Monthly Archives: January 2017
I bought this sign today as an early Valentines’ Day present for my hubby. Since we will be on holiday that day I showed it to him right away. He thought it was cool, but after he read through it his first words were (and I kid you not), “What about sex?!” What can I say, he is a guy. And, he’s a chef. His argument was that recipes should be balanced.
Putting aside the fact that the sign was likely made for a more family-friendly application, I do agree that if “romance” is included then sex is a logical ingredient to add in the mixture.
I suppose you might be asking that age-old question posed by Harry and Sally: “Can men and women be friends?” That of course is at the essence of the discussion.
Ultimately, my hubby is right. (Don’t tell him I said that.) It’s all about balance. If you can manage the sexual tension that exists on a primal level then you can probably have a successful friendship for a long time, just like Harry and Sally did. But eventually, you have to deal with it – just like you have to deal with the cake batter that overflows the pan in the oven or the grill that flares up and burns your steaks. Nothing is entirely predictable.
Love, and life, do have recipes, but just like anything else you’ll search on the Internet these days you’ll find there isn’t only one. It’s the balance that makes the recipe work. Flavours of sweet and sour, sweet and salty, bitter and sweet, and even umami – that earthly sensation that fills you up – need to be considered. Any good cook knows that recipes are altered with the seasons, as fresh ingredients import different intensities of flavour and corresponding spices need to be adjusted. If you’re fortunate, like me, you find your soulmate and the scales are easier to tip in your favour. When you both know each other and trust each other implicitly, it’s like a a tried-and-true recipe you’ve made plenty of times: you don’t need to measure anymore and it always turns out just fine. Maybe not exactly the same every time, but just fine.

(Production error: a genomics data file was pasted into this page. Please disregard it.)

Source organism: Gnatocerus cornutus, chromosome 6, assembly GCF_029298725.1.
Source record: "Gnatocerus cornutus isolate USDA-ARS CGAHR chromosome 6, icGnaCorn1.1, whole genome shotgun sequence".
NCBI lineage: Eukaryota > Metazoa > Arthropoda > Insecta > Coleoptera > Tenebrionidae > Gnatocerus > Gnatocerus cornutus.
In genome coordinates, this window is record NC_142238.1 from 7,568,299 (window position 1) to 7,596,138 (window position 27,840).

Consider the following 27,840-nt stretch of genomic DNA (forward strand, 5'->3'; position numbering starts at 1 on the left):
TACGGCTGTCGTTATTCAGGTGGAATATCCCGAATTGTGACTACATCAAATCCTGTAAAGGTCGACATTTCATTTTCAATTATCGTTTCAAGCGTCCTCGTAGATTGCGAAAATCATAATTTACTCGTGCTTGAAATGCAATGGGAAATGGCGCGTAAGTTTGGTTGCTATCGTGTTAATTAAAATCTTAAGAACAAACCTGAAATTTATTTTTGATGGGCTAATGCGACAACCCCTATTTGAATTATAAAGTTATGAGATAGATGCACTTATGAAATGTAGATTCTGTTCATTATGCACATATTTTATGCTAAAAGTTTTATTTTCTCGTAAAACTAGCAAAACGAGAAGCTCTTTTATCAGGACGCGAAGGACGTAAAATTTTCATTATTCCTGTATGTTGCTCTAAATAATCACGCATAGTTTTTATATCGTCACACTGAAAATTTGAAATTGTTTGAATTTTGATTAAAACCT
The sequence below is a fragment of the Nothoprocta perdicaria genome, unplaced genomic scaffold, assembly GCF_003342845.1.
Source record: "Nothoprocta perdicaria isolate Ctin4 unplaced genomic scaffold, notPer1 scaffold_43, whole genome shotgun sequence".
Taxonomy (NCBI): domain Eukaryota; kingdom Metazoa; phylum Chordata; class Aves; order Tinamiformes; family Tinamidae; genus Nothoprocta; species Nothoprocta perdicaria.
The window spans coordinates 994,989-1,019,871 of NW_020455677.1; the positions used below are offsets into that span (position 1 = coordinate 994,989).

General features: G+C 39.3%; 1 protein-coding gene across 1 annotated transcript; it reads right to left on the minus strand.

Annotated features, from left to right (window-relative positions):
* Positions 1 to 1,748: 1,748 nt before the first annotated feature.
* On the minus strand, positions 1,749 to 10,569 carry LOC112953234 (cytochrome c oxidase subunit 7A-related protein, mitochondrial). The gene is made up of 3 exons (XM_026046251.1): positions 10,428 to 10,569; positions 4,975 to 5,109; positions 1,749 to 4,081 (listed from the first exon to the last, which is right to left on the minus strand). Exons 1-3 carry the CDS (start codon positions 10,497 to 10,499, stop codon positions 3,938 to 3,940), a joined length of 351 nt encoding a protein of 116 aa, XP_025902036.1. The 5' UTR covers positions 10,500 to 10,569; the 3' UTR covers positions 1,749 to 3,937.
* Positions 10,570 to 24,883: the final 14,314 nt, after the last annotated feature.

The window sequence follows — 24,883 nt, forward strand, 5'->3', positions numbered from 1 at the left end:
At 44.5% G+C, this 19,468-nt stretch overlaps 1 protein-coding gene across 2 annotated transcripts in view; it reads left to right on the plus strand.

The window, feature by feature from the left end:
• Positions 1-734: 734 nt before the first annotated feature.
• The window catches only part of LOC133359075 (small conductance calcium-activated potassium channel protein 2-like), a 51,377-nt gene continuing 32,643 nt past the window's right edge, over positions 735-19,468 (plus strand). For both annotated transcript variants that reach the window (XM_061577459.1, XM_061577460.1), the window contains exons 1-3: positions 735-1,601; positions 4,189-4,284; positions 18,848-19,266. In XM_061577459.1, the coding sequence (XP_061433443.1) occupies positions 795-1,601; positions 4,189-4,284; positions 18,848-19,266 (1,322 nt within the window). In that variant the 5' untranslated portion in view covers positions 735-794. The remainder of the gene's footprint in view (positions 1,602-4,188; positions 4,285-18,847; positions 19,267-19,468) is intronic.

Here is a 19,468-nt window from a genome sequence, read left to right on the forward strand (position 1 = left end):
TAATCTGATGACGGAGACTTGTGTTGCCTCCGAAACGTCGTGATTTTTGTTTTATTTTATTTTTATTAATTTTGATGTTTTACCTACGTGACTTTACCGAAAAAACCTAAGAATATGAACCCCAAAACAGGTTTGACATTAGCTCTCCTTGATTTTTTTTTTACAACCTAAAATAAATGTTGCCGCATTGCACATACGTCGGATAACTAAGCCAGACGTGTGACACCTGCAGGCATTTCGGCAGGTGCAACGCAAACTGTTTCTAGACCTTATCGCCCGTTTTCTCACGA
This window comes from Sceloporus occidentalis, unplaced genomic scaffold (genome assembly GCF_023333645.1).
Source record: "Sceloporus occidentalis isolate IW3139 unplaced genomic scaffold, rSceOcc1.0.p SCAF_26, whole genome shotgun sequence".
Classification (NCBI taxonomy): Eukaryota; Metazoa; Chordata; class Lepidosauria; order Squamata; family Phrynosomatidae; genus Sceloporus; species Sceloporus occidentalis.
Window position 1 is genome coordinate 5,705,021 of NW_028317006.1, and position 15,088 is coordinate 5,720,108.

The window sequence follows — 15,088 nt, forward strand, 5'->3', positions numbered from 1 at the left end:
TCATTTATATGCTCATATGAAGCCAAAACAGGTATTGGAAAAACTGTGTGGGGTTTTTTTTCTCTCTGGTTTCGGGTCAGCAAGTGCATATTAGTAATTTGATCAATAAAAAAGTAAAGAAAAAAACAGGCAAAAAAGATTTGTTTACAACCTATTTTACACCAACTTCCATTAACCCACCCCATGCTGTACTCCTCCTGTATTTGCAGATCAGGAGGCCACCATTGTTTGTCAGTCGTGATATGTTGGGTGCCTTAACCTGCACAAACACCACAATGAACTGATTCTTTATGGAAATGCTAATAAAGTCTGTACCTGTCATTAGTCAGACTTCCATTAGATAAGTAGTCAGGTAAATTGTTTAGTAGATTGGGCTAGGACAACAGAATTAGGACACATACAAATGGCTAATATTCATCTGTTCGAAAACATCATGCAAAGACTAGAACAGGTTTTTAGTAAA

I’m not trying to say there is no happiness for people who don’t have a mate. There are friendships that transcend the earthly confines of traditional relationships – sometimes with siblings, or long-standing friends – even long distance friends. The connection one feels with that kind of friend has the same kind of magic as an intimate relationship can have. I do believe we all have the opportunity for that kind of connection. It’s out there, just keep on cooking and you’ll find the right recipe. Eventually, you will find the combination of ingredients that works for you. As Harry said,
…when you realize you want to spend the rest of your life with somebody, you want the rest of your life to start as soon as possible.
Here’s to the rest of our lives.
I grew up on the Prairies, and my parents both came from families that had been on the Prairies for generations. I believe that part of my heritage links me to an innate sense of country living. Not only existing in small towns where the community is smaller and more intimate, but also coming from an environment that was more harsh and unforgiving than bountiful. Not to mention that I grew up with relatives who had living memories of the Depression, wartime and rations. As a result, I am always conscious of waste, and thinking of ways to avoid it.
Today my kitchen project was simple: making sweet potato chips for “the troops”, our two dogs. Both Simon and Ella enjoy treats just as we do, but junk food is no better for them than it is for us. A crunchy sweet potato chip is a nice way for them to have something without any processing except dehydration. (Seven hours at 130F works perfectly. ) There is no mess ; Simon sometimes leaves a few crumbs, but Ella is a master at clean-up, being a Labrador. The only catch is that the ends of the potatoes are too small to use for chips, due to the tapered shape. We do have a compost, but why not use the ends in another way?